Designing a Vaccination Program for Your Child

by Kelly Dorfman, MS, DDR Co-founder

(This article provides information only. Check state laws and consult your pediatrician regarding all immunization decisions.)

The City News - MEASLES VACCINES ASSOCIATED WITH AUTISM

Anytown Observer - BRAIN DAMAGE LINKED TO IMMUNIZATIONS

Headlines like these increasingly alert parents to the possible consequences of mandated vaccinations. As disturbing evidence mounts, parents are dismayed that they must either follow a prescribed schedule, or find a way around it so that children can attend school. Another choice is to individualize an immunization program to suit each child. Here are some considerations:

State Requirements

Determine the precise requirements where you reside, because laws vary among states. Some vaccinations may not be mandatory in your state, although well-intentioned doctors may push them.

For required vaccinations, you may be able to receive an exemption for religious, medical, or personal (philosophical) reasons. All states have religious and medical exemptions, and their interpretations vary dramatically. A religious exemption may mean getting all or none of the vaccines. In states with personal exemptions, there is more flexibility, and declining vaccines is easier.

Timing

In healthy newborns and infants, the immune system has not developed a mature cellular response and may be unable to tolerate the introduction of viruses and bacteria, even if weakened. For preemies or babies born with complications, the immune system is weaker still. A body‘s immune system can only respond to so much.

A large number of vaccinations are typically given between 12 and 18 months, a critical developmental period. Toddlers who are teething, walking and beginning new foods are already assaulting their immune system with foreign antigens. The added burden of vaccinations could seriously impair or alter both immunological and neurological development. Some countries start vaccinations after 18 months, when individual immunological idiosyncrasies are more obvious and can be taken into account. Use this model and consider asking your doctor to delay immunizations until your child is two, as many vaccine laws are tied to school admission.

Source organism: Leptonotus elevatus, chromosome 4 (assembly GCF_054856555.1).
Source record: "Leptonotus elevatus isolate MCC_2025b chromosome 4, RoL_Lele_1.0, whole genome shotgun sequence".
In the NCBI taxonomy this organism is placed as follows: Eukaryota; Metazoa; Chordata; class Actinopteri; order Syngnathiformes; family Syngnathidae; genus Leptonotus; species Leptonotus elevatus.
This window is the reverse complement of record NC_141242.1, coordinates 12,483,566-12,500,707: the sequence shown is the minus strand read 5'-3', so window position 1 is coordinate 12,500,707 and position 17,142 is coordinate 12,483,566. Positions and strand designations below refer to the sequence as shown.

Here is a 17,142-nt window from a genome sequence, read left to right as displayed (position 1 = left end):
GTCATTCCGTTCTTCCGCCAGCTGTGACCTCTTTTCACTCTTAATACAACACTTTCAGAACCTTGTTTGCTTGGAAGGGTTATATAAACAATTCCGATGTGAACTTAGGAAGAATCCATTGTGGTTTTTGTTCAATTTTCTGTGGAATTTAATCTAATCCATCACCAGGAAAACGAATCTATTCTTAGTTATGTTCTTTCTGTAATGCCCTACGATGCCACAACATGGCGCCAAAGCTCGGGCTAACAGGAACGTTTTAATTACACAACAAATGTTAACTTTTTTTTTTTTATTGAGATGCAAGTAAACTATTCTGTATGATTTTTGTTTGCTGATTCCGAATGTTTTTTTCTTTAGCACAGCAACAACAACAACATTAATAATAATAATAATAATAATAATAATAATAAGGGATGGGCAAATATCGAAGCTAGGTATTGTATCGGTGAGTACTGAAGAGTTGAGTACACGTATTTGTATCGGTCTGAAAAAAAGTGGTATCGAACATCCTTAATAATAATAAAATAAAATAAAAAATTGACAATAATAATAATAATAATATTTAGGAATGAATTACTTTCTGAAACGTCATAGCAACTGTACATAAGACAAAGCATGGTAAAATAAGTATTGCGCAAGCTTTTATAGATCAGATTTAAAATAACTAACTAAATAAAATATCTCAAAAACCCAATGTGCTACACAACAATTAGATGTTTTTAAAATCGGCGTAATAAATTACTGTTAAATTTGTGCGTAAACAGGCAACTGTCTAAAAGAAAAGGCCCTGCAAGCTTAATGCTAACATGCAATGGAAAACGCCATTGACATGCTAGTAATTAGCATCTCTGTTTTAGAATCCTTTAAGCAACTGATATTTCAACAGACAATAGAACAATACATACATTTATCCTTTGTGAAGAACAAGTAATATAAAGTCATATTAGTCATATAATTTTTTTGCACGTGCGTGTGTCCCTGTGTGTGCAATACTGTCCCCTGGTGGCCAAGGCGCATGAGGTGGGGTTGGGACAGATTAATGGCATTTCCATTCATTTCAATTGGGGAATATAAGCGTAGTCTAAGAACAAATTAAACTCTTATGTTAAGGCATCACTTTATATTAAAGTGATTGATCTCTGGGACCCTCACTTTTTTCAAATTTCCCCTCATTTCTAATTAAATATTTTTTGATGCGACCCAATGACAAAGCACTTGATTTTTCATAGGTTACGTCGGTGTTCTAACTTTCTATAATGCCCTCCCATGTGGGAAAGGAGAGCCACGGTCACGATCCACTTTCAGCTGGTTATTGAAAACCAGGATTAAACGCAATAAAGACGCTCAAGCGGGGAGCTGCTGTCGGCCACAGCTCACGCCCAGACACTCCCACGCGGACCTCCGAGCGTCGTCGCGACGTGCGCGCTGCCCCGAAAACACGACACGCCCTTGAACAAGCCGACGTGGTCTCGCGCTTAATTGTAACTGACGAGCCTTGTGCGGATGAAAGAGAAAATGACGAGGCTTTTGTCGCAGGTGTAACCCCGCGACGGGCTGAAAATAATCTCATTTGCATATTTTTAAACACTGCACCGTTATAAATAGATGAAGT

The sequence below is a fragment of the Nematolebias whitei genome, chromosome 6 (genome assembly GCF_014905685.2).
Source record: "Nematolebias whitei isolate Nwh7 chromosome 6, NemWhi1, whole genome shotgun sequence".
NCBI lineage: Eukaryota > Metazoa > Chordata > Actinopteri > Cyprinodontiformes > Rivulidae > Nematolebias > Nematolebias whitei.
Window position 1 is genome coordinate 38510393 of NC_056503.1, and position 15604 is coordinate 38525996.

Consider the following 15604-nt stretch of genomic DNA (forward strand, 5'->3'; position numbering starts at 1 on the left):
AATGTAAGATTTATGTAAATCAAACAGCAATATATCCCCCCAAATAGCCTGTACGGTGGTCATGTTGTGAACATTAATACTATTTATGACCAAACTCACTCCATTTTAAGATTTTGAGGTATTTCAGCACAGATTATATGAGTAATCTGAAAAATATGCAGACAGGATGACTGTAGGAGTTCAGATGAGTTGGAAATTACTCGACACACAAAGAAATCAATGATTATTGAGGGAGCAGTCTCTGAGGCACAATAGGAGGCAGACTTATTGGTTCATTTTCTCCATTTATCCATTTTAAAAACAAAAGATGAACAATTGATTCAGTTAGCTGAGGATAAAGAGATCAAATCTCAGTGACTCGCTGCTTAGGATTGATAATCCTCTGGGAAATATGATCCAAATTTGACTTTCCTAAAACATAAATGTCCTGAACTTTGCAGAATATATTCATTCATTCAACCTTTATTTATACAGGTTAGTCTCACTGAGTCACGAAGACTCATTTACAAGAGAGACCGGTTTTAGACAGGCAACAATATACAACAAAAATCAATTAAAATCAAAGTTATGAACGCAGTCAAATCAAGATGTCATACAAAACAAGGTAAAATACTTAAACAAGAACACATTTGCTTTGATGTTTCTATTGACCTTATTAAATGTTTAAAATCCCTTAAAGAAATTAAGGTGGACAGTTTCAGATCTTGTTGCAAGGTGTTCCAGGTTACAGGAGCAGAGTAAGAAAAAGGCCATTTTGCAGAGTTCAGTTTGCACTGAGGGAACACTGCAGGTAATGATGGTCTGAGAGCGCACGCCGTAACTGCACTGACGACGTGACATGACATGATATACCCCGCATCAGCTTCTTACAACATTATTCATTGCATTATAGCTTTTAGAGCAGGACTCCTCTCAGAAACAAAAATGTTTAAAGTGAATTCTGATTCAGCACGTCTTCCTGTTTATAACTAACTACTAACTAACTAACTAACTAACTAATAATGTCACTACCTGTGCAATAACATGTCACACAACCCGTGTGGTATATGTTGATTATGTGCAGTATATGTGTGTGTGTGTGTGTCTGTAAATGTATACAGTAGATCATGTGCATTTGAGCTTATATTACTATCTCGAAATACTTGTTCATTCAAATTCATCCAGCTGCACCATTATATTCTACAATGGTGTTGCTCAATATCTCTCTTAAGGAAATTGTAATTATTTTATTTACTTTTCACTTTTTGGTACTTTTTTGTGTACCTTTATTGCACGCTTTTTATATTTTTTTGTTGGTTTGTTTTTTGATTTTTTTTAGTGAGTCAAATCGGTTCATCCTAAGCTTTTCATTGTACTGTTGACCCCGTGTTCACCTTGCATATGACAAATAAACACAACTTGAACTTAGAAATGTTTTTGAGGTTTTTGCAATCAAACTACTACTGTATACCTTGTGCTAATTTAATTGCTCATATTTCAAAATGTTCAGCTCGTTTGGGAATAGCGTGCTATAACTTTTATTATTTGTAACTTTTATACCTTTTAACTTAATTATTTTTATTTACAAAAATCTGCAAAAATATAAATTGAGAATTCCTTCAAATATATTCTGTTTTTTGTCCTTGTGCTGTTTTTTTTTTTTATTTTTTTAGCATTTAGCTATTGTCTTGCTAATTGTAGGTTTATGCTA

Another timing issue pertains to MMR and DPT vaccinations. Measles, mumps, and rubella (MMR) are viral induced illnesses, while diphtheria, pertussis, and tetanus (DPT) are bacterial based. Getting both viral and bacterial vaccines at the same time could be overly stressful. When in doubt, spread them out. Also, absolutely never allow a sick child to be immunized.

Allergy Considerations

If some family members have allergies, check vaccinations for antigen contaminants. MMR vaccine, for example, contains traces of egg. Families with a strong history of immune based illnesses, like asthma, may have children with unpredictable vaccination reactions. Having one child with autism/PDD also suggests potential trouble. Treat subsequent siblings with caution, even if the first child did not exhibit a clear negative reaction following shots.

Another immunological issue relates to toddlers who, having taken numerous antibiotics, may have battered intestinal linings. Some researchers believe this problem leads to impaired vitamin absorption and susceptibility to MMR vaccine injury.

Disease Risk

Is the disease worse than the vaccine? Consider your child‘s risk to exposure and the severity of the illness for each recommended vaccine. Examine the shot‘s safety record. The dead (injectable) polio vaccine has a long, safe history. Many children, however, still get the live (oral) polio vaccine because the policy is in transition. While the live vaccine protects these children, others without immunity who come into contact with them may possibly be exposed to polio.

The pertussis and measles vaccines have been changed over time because old versions were found to cause problems or be ineffective. Additionally, MMR vaccine is given twice because merely 5% of the population need a second dose to confer protection. A child‘s titer levels can be tested to determine sufficient (or aggressive) responses to an immunization. Contact Antibody Assay Lab, 800-522-2611, about the "Encephalopathy Panel B" blood test. This test can be used with youngsters who have received some of their shots, to determine which boosters are essential.

You may have other individual considerations, and, even if your doctor privately agrees, state law may prevent the doctor from supporting any decision other than fully vaccinating your baby. On the other hand, you must consider the chance of your child‘s contracting a serious illness. Weigh the options carefully and make healthy choices for your family.

To learn about your state laws, contact the National Vaccine Information Center at 800-909-SHOT or state-based monitoring groups, such as Vaccine Information and Action in Maryland

[Initially published in New Developments: Volume 5, Number 4 - Spring, 2000]

All material in this web site is given for information purposes only and is not to be substituted for advice from your health care provider.


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Page last modified: February 23, 2009
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